Crowdsourced surveillance and networked data

Research output: Contribution to journalArticlepeer-review

16 Scopus citations


Possibilities for crowdsourced surveillance have expanded in recent years as data uploaded to social networks can be mined, distributed, assembled, mapped, and analyzed by anyone with an uncensored internet connection. These data points are necessarily fragmented and partial, open to interpretation, and rely on algorithms for retrieval and sorting. Yet despite these limitations, they have been used to produce complex representations of space, subjects, and power relations as internet users attempt to reconstruct and investigate events while they are developing. In this article, I consider one case of crowdsourced surveillance that emerged following the detonation of two bombs at the 2013 Boston Marathon. I focus on the actions of a particular forum on, which would exert a significant influence on the events as they unfolded. The study describes how algorithmic affordances, internet cultures, surveillance imaginaries, and visual epistemologies contributed to the structuring of thought, action, and subjectivity in the moment of the event. I use this case study as a way to examine moments of entangled political complicity and resistance, highlighting the ways in which particular surveillance practices are deployed and feed back into the event amid its unfolding.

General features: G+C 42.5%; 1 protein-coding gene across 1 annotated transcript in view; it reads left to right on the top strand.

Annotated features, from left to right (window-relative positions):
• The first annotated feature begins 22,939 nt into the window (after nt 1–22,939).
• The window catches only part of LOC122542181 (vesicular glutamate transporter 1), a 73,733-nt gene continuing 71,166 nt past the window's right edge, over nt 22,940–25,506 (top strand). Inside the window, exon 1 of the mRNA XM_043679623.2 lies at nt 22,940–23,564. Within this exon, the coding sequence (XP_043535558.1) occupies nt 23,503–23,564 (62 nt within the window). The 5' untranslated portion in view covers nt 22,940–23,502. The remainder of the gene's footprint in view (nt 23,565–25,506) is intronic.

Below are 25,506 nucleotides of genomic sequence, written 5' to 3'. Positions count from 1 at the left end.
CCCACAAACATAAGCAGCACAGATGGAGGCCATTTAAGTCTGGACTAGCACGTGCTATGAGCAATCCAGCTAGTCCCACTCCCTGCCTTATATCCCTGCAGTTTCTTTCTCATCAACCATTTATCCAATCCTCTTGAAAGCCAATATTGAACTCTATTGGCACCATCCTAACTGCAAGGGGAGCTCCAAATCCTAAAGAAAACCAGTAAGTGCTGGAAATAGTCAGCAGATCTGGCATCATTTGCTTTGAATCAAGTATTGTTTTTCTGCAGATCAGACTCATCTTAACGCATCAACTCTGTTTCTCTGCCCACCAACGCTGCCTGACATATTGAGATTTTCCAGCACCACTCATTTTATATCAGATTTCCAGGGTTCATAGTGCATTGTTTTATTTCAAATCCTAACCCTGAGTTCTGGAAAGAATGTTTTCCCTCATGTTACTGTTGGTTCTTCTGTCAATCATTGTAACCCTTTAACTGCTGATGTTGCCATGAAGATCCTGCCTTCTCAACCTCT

Original languageEnglish
Pages (from-to)63-77
Number of pages15
JournalSecurity Dialogue
Issue number1
StatePublished - Feb 2017

Bibliographical note

Publisher Copyright:
© 2016, © The Author(s) 2016.


  • Algorithms
  • crowdsourcing
  • data
  • social networks
  • surveillance

ASJC Scopus subject areas

  • Sociology and Political Science
  • Political Science and International Relations


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